British High Court judges will announce whether they will back a judicial review into proposals to use test hydraulic fracturing – or fracking – in North Yorkshire.
Any review would likely be held this week, but if the application is not successful gas company Third Energy will be able to continue work on the site.
Third Energy successfully gained planning permission in May this year. However, approval by North Yorkshire County Council was greeted by fierce opposition to the development near the village of Kirby Misperton from environmental campaigners and local groups.
The application for judicial review was brought by environmental group Friends of the Earth and local group Frack Free Ryedale, after they claimed that planners did not take climate change and local communities into account when coming to their decision.
Fracking is controversial for a variety of reasons, including climate change and an alleged correlation between fracking and earthquakes. There are also hotly contested claims that the high-pressure fluid used to force gas from shale deep below ground can leak and poison groundwater, and in some cases reported in the US apparently causing tap water to be flammable.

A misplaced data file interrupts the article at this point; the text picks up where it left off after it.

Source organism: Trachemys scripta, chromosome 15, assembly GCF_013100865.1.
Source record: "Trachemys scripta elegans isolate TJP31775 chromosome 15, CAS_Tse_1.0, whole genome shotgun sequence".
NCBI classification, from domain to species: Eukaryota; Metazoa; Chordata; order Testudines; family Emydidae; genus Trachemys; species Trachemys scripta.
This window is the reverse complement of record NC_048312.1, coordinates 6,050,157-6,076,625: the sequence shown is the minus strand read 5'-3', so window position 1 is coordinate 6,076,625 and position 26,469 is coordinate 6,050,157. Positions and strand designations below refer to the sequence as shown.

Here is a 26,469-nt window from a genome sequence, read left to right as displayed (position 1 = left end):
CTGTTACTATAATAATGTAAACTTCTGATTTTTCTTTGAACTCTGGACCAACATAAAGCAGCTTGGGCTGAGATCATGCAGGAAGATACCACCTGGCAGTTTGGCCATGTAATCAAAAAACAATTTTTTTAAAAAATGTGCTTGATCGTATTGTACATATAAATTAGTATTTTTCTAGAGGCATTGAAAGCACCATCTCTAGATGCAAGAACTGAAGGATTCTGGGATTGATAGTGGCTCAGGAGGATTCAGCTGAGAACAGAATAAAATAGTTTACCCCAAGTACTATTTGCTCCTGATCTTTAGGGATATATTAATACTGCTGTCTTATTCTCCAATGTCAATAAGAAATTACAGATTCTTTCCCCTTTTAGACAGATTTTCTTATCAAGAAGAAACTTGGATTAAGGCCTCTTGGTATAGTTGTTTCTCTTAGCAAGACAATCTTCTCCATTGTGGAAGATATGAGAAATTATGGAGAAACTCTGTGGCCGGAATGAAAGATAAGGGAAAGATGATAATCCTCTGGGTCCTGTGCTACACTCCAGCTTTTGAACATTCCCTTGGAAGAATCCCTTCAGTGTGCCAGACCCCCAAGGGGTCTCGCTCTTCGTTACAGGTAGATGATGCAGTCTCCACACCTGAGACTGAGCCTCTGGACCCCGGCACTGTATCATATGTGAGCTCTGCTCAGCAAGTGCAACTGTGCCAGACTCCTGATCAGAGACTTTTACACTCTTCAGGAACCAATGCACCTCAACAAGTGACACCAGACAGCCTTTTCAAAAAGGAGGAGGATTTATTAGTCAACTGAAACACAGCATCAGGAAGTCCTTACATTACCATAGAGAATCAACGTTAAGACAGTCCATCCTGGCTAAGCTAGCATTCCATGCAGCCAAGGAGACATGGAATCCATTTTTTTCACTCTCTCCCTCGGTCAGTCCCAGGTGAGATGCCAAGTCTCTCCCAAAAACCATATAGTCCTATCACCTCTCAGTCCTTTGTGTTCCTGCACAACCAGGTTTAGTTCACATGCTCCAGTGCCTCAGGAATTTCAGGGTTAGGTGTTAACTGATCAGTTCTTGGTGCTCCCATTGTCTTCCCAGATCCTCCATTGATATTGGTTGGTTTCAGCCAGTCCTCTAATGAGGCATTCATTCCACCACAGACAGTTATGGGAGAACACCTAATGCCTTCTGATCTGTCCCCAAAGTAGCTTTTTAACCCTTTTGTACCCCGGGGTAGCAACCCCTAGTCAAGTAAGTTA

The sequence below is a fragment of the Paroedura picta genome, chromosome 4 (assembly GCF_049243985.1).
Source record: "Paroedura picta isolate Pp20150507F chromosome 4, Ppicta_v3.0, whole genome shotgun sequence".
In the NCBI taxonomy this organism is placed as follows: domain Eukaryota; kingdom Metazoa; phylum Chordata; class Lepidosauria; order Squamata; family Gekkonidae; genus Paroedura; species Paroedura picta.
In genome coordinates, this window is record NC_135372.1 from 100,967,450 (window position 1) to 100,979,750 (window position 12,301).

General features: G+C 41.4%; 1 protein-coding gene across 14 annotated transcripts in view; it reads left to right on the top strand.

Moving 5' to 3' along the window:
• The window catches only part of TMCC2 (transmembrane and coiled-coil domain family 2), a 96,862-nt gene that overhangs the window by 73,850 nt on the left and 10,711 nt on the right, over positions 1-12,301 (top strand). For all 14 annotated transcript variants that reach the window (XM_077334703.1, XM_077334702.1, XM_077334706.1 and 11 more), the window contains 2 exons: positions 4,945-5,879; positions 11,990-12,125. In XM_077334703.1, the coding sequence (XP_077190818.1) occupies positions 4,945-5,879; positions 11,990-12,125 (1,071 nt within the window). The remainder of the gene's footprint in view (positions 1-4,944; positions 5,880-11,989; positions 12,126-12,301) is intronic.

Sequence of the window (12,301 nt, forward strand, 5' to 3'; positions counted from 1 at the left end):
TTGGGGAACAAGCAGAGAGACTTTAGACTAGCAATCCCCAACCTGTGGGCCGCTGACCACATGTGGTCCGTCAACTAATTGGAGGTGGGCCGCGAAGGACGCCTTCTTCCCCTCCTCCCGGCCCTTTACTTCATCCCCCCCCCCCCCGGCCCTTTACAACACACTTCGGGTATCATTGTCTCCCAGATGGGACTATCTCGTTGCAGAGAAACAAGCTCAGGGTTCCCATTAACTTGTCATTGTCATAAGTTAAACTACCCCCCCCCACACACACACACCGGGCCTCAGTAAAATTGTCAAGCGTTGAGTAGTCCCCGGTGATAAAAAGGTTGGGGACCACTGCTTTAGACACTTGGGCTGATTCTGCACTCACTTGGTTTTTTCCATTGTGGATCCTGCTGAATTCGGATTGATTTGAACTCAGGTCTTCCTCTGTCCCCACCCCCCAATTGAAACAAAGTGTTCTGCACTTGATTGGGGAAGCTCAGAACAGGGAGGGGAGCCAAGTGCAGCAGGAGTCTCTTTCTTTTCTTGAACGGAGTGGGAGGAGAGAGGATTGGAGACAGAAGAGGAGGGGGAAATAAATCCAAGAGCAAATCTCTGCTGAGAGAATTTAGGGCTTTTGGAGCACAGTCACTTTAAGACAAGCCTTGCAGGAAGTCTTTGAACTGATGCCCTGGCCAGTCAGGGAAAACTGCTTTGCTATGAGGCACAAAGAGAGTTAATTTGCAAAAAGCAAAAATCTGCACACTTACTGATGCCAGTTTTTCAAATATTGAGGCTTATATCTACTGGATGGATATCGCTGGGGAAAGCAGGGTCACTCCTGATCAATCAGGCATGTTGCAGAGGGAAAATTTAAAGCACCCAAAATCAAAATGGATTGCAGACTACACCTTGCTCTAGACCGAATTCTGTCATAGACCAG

However, Third Energy has repeatedly stressed that the development will be safe and will not affect local groundwater.
There are also broader concerns about climate change and the "keep it in the ground" movement, which aims to move the world away from fossil fuel-led growth towards more environmentally friendly renewable sources of energy.
Before the ruling Friends of the Earth’s Simon Bowens said: “North Yorkshire County Council failed in their legal duty to fully assess the impact this fracking application would have on the climate and in protecting their local communities against long term financial risks.”